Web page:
Is Jesus being identified as YHWH in Joel 2:32 and Romans 10:13?

Indeed, the evidence and linkage are strong. There is no doubt in my mind that in Paul's mind, they are one and the same in the context of Romans 10:13.

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Is the name Ἰησοῦν "Jesus" in [Romans 10:9-13] equal to the Name YHVH from Joel 2:32? - No.

In Joel 2:32 (English bibles) | Yoel 3:5 [MT], does the prophet יוֹאֵ֖ל Yoel tell Roman Christians (33-70CE) that they "shall be saved" יִמָּלֵט Yimalet (from keeping Torah) by calling on the name of Jesus? - No.

[Joel 2:32 | **Yoel 3:5**] "And it shall come to pass that whoever shall call in the name of YHVH shall be delivered, for on Mount Zion and in Yerushalaim there shall be a deliverance, as YHVH said, and among the survivors whom the YHVH invites." ( וְהָיָ֗ה כֹּ֧ל אֲשֶׁר־יִקְרָ֛א בְּשֵׁ֥ם יְהֹוָ֖ה יִמָּלֵ֑ט כִּ֠י בְּהַר־צִיּ֨וֹן וּבִירֽוּשָׁלִַ֜ם תִּֽהְיֶ֣ה פְלֵיטָ֗ה כַּֽאֲשֶׁר֙ אָמַ֣ר יְהֹוָ֔ה וּבַ֨שְּׂרִידִ֔ים אֲשֶׁ֥ר יְהֹוָ֖ה קֹרֵֽא )

In the NT book [Romans], the apostle Paul reinvents Torah prophesy of [Joel 3:5] for Roman Noachide students of Yeshua the Nazarene - by stating a new prophesy in [Romans 10:9] :

"That if thou shalt confess with thy mouth the Lord Jesus, and shalt believe in thine heart that God hath raised him from the dead, thou shalt be saved." ( 10:9 ὅτι ἐὰν ὁμολογήσῃς ἐν τῷ στόματί σου κύριον Ἰησοῦν καὶ πιστεύσῃς ἐν τῇ καρδίᾳ σου ὅτι ὁ θεὸς αὐτὸν ἤγειρεν ἐκ νεκρῶν σωθήσῃ· )

The apostle Paul in [Romans 10:13] misuses Yoel's prophecy in Yoel 3:5 to justify a new intercessory belief for Gentile Noachide students of Yeshua the Nazarene - to no longer observe Mitzvot of Torah:

"For whosoever shall call upon the name of the Lord shall be saved." ( 10:13 Πᾶς γὰρ ὃς ἂν ἐπικαλέσηται τὸ ὄνομα κυρίου σωθήσεται )

Paul reiterates the revisionist philosophy of Yoel's prophecy in [Romans 10:4] to support the end of Torah Mitzvot :

"For Christ is the end of the law for righteousness to every one that believeth." ( 10:4 τέλος γὰρ νόμου Χριστὸς εἰς δικαιοσύνην παντὶ τῷ πιστεύοντι )
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  • In all fairness, the validity/authority of Paul's interpretation here hinges on the nature of Yeshua. If Yeshua didn't rise from the dead and didn't commission Paul as an Apostle, then yes this is absolutely a misuse of Yoel's prophecy - though it wouldn't really originate with Paul, it would more originate with Peter in Acts 2:36, where God's Spirit comes in power and Peter declares Yeshua as both "Lord and Christ". If Yeshua really did rise from the dead, then Paul is giving the correct interpretation of Yoel 3:5.
    – Steve Taylor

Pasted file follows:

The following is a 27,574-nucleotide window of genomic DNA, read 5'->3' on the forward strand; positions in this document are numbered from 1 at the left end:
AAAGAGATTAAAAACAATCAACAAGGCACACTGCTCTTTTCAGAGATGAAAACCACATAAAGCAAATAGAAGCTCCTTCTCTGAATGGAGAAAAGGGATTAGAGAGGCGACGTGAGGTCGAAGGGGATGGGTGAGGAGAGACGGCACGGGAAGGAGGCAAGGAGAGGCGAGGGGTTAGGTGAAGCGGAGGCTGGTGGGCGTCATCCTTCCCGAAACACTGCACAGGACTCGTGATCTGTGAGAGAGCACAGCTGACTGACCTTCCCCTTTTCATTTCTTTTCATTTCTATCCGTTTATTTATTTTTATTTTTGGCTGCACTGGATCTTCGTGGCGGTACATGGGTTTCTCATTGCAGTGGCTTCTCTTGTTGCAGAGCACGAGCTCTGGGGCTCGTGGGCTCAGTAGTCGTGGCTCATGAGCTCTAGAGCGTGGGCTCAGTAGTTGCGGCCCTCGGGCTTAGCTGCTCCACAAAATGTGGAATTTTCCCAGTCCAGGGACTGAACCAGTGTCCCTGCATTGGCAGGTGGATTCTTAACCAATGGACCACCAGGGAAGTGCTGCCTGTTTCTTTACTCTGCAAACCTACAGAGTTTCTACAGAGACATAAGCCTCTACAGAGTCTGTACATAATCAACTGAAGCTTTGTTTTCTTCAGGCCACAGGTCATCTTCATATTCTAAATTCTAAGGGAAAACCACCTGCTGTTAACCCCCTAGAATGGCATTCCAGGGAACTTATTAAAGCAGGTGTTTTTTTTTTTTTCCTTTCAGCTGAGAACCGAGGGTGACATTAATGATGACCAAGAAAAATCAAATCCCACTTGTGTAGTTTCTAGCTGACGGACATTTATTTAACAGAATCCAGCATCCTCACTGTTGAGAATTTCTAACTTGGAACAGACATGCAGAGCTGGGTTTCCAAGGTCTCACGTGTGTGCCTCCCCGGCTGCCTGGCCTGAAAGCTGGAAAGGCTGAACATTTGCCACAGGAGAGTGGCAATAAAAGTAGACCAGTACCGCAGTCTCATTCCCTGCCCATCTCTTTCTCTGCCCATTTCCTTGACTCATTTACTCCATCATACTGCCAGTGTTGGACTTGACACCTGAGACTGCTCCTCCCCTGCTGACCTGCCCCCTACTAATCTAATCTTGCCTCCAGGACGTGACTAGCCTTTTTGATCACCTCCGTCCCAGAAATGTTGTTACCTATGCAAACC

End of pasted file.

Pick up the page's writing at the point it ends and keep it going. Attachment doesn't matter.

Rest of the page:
Aug 3 at 18:57
  • @SteveTaylor - In all fairness, does the prophet Yoel claim all inhabitants of Zion should repent to Jesus in order to be saved from keeping Torah? Aug 3 at 18:59
  • No, but if we are under the assumption that Yoel is a genuine prophet then his words belong to God, not himself. The divine author is entitled to interpret and explain his own words to us, or to reinterpret them for a new purpose. Hermeneutically, YES it's important to understand and interpret Yoel as he would have personally intended or understood his words, but if Yeshua really did rise from the dead then we also need to consider interpretations of Yoel through that lens too. So it more comes down to what we believe about Yeshua, in which everybody is entitled to their own opinion! :)
    – Steve Taylor
    Aug 3 at 19:04
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    @SteveTaylor - "Hermeneutically, YES it's important to understand and interpret Yoel as he would have personally intended or understood his words, but..." :) forget contextual answers - perhaps Paul understood Yoel's words better than Yoel. Aug 3 at 19:14
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    The arguments Paul is making are absolutely standard mishradic exegesis. And are pretty rock solid compared to the wild interpretations coming from people like Rashi or even Rabbi Akiva. Rabbinical exegesis takes a missing "h", notes that it's gematria value is 5, and then concludes 5 items are missing. This is how the Talmud was written. So to complain about Paul here seems truly bizarre -- Paul was trained as a pharisee and is using conservative pharisee exegetical practices, much more biblically sound than what you read in the Talmud, for example.
    – Robert
    Aug 3 at 19:45